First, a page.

The sequel is already assured of box-office success, so now’s the time to start thinking about what’s gonna be in volume 3. Here are a few models that Levitt and Dubner could consider, in no particular order:
Paul Krugman: Used to be an equal-opportunity offender, wrote an earlier book slamming industrial-policy-style Democrats and took gratuitous swipes at liberal icons such as John Kennneth Galbraith. In recent years has shifted to a partisan line and pretty much only criticizes Democrats for not being partisan or Keynesian enough. But he’s kept his credibility by tying his opinions to his acknowledged expertise on macroeconomics. Being a micro-econ, incentive-empahsizing version of Krugman seems like a real possibility for Levitt. Maybe he could start at Slate magazine and work his way up from there. Levitt’s location at the University of Chicago could help him to this end–if he’s short of op-ed-worthy topics, he could talk with his colleagues in the economics and sociology departments to get ideas. But first he’s gotta decide whether he has policy objectives he’d like to push, or if he’d rather just focus on telling interesting stories.
Malcolm Gladwell: Careful to spread his targets. Generally takes a liberal line but isn’t averse to the occasional contrarian stance. Keeps one step ahead of the curve: willing to be make mistakes, he’s also likely to be interesting. When he’s on top of his game, Gladwell doesn’t follow the zeitgeist, he is the zeitgeist. I don’t know that Levitt could become a Gladwell even if he wanted do, and, well, if Dubner could be a Gladwell, he wouldn’t have needed Levitt.
Tyler Cowen: Freakonomics without the statistics. Interesting and fun speculation. Lack of data analysis paradoxically makes him less vulnerable to attack: he’s only claiming to be interesting, not to be necessarily correct. Has an ideological stance but mixes things up a bit; you don’t always know what’s coming next. Cowen’s distinguishing feature: he doesn’t just have an opinion on everything, he has thoughts on everything. If Levitt wants to go in this direction, he’ll have to take blogging a lot more seriously. Posting every day isn’t enough; he also needs to be willing to seriously engage with others in open debate.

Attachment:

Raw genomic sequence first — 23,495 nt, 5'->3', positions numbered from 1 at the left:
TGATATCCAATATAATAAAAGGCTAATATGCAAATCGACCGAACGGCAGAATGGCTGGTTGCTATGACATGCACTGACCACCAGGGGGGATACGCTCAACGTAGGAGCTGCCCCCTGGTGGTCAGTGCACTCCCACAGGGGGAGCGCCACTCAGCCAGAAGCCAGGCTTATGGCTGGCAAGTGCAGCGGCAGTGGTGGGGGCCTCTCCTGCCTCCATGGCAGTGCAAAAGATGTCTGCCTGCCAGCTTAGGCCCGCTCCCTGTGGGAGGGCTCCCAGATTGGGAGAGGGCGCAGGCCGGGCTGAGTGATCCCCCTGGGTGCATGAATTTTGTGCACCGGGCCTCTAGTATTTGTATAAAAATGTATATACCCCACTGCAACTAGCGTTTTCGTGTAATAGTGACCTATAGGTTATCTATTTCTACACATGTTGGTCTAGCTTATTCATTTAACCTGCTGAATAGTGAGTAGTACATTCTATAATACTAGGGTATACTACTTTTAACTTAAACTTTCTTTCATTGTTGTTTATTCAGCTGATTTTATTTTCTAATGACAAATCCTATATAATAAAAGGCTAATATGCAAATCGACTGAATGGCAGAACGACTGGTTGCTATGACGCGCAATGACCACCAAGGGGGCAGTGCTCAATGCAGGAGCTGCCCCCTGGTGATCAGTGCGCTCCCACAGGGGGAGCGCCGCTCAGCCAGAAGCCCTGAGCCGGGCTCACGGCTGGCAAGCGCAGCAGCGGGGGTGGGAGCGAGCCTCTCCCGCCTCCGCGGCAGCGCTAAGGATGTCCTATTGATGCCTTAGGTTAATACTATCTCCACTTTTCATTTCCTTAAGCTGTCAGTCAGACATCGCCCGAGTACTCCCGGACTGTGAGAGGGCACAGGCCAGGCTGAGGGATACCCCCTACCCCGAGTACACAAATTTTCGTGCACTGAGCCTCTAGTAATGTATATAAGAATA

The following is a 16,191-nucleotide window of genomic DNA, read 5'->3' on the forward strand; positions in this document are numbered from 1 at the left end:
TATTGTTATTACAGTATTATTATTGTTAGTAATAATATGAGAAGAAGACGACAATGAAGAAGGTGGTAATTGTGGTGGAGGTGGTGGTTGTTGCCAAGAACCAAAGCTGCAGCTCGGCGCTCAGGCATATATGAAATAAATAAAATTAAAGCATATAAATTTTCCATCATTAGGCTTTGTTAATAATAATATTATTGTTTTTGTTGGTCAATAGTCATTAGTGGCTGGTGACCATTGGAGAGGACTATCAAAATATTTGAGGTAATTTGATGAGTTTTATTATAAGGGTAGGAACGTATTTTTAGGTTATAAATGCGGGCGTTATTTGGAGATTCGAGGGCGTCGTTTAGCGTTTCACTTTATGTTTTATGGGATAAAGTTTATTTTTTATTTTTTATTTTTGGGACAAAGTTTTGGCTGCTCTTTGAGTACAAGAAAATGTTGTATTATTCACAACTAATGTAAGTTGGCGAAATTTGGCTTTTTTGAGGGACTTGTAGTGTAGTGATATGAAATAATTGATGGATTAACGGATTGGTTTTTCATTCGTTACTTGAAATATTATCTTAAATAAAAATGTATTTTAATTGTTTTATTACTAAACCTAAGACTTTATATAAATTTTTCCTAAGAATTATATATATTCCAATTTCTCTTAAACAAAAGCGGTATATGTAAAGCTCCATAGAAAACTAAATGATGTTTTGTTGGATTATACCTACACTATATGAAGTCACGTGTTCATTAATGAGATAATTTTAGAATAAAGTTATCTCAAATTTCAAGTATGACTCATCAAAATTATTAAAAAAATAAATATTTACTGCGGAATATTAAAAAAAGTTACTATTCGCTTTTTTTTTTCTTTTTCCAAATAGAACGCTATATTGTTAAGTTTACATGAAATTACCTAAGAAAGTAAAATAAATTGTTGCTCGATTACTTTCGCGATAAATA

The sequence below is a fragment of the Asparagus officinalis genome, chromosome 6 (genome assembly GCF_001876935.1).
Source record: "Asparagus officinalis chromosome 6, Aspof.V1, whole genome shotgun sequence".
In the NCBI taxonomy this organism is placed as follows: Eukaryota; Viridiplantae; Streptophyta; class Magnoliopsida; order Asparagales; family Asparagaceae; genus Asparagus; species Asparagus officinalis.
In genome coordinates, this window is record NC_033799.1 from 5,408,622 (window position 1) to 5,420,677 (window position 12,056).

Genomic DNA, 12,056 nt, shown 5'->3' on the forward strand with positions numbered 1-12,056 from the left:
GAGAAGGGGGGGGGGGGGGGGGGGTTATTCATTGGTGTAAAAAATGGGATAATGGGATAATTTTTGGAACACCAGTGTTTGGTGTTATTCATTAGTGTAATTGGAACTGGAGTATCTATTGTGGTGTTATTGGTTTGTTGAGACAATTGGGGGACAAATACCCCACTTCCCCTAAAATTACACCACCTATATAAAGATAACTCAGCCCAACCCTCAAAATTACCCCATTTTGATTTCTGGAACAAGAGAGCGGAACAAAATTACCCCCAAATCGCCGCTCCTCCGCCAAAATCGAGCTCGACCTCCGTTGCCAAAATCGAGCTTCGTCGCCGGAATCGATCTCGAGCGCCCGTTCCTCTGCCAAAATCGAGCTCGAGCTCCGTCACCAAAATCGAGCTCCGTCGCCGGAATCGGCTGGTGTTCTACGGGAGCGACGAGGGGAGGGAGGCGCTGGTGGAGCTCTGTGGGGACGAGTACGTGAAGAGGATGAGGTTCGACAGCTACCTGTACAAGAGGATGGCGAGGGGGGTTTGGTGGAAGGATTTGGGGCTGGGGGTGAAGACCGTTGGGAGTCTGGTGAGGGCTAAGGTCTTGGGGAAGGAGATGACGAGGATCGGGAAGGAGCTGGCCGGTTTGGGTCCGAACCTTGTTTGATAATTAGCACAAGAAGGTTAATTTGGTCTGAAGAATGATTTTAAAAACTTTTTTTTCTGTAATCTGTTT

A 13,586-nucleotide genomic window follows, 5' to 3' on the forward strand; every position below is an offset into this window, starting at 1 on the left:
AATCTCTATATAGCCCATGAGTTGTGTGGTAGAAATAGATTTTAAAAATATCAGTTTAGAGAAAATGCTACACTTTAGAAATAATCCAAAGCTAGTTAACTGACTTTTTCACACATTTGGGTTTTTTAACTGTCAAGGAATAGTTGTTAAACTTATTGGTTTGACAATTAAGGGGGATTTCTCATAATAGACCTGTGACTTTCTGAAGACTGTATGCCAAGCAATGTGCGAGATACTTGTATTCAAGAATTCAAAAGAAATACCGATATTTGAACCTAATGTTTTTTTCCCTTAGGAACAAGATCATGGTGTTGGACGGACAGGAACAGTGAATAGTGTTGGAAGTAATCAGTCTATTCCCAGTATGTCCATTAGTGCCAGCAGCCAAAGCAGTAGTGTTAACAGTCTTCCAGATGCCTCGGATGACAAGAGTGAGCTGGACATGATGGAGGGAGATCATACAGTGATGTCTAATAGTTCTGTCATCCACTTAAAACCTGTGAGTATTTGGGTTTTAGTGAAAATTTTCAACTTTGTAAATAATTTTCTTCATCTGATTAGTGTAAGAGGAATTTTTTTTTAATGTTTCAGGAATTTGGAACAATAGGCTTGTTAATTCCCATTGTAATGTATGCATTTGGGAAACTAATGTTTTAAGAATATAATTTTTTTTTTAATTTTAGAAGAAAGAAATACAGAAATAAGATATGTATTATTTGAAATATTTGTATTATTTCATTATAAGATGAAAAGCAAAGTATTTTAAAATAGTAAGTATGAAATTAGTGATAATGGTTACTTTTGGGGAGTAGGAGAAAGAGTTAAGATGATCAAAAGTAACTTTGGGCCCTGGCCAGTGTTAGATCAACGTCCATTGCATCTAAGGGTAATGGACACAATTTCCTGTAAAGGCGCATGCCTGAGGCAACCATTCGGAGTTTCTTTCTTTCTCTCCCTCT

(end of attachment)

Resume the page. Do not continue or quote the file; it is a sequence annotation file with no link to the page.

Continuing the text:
Greg Mankiw: A unabashed partisan. With a clear low-taxes stance, he can make his points without needing to be cute or do the “I used to be a liberal until…” gambit. Not a bad way to go at all if you have strong convictions that you’re willing to stand by. The go-to guy for reasoned conservative economic arguments. For Levitt to go this route, I think he’d want to set up a base in one of his research areas and go from there. For example, he could become an advocate for community policing, or charter schools, or whatever. (I don’t think it’s enough to pick a lightweight issue such as legalization of drugs; it’s gotta be something that closer to the center of political debate. And, no, becoming a climate-change activist won’t work; to become a Mankiw, Levitt has to write about something that he (Levitt) is an expert on.)